"A-Fib Tied To Higher Odds For Dementia"
A common heart rhythm disorder, atrial fibrillation, may speed up mental decline in older adults, new research suggests. If you have atrial fibrillation, or A-fib, your heart beats irregularly. This means blood can pool and form clots that go to the brain, causing a stroke. The good news from this study: Blood thinners can reduce the odds for stroke and maybe delay or prevent dementia, researchers say. "Atrial fibrillation is associated with formation of clots that travel to the brain," said Sam Gandy, MD, PhD, associate director of the Alzheimer’s Disease Research Center at the Icahn School of Medicine at Mount Sinai. It’s been thought that blood thinners effectively prevent this, he said. "But with more refined neuropsychological exams and higher resolution scans we now see that while we are preventing major strokes, we apparently are not preventing formation of micro-clots that do more damage than previously realized," Gandy said. "This is being recognized and documented more and more, as in the current study."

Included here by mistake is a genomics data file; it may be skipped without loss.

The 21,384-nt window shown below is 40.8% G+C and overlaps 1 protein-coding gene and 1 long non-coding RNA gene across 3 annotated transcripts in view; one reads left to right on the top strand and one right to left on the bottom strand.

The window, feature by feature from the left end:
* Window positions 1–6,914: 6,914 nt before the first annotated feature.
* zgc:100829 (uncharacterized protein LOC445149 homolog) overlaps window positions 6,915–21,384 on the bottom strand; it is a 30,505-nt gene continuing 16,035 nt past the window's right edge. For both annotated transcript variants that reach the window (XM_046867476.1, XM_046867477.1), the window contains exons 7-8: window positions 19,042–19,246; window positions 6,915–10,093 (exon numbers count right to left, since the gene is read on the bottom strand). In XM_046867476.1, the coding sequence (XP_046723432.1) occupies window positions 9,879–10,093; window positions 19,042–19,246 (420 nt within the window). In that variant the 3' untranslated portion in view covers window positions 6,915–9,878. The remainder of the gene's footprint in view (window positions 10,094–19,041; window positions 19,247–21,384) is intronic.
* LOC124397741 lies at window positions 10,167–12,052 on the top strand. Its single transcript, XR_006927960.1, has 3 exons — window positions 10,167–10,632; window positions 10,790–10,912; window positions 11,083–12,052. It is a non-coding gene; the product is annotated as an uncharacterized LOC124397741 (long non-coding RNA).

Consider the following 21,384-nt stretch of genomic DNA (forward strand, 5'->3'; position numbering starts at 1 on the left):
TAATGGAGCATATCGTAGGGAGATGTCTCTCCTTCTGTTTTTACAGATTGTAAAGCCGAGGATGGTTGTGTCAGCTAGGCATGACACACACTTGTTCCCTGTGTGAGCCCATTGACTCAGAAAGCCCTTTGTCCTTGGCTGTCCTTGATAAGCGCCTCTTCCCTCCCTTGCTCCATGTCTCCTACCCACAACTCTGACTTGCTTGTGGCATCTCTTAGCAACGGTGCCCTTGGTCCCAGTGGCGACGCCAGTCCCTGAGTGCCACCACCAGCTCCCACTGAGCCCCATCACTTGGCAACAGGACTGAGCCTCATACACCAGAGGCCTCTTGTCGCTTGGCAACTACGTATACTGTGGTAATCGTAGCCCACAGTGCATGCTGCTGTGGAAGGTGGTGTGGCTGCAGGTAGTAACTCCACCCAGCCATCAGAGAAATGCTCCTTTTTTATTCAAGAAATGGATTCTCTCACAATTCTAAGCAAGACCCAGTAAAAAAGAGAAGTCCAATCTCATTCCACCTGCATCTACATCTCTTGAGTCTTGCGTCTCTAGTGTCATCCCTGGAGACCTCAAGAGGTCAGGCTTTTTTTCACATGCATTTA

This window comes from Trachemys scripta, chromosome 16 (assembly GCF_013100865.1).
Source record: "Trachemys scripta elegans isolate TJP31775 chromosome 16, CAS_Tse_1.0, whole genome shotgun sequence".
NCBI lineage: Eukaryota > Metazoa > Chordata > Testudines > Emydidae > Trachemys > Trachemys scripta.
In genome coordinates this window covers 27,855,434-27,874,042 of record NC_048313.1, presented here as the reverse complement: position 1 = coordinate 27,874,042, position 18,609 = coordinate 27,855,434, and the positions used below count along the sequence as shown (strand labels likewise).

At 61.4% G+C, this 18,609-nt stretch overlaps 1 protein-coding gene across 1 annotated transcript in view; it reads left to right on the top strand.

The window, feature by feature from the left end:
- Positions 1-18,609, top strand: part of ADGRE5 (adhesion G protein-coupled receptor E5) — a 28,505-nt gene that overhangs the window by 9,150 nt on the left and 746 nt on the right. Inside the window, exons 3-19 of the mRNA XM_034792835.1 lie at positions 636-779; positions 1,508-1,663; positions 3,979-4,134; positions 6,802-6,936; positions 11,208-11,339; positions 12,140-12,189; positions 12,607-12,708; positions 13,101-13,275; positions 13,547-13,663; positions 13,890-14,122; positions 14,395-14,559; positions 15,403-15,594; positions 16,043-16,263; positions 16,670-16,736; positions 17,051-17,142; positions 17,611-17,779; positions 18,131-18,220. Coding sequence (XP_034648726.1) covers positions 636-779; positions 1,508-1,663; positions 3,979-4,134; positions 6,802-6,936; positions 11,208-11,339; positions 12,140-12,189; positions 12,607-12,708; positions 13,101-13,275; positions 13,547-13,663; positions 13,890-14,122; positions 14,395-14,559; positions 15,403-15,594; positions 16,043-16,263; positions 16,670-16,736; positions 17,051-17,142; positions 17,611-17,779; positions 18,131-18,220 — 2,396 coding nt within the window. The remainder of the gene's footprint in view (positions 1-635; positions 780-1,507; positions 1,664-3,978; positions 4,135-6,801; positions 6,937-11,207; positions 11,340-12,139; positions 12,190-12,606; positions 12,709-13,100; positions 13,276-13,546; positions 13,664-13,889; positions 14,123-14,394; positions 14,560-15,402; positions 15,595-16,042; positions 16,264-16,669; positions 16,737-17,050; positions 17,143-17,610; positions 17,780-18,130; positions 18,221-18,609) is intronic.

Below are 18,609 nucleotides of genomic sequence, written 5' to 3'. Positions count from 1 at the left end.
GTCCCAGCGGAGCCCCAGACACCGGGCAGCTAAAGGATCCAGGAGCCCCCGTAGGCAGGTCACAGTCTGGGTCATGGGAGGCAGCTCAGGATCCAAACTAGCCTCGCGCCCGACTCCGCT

- Samuel Gandy, MD, PhD, Professor, Neurology, Psychiatry, Associate Director, Alzheimer’s Disease Research Center, Icahn School of Medicine at Mount Sinai, Director, The Mount Sinai Center for Cognitive Health and NFL Neurological Care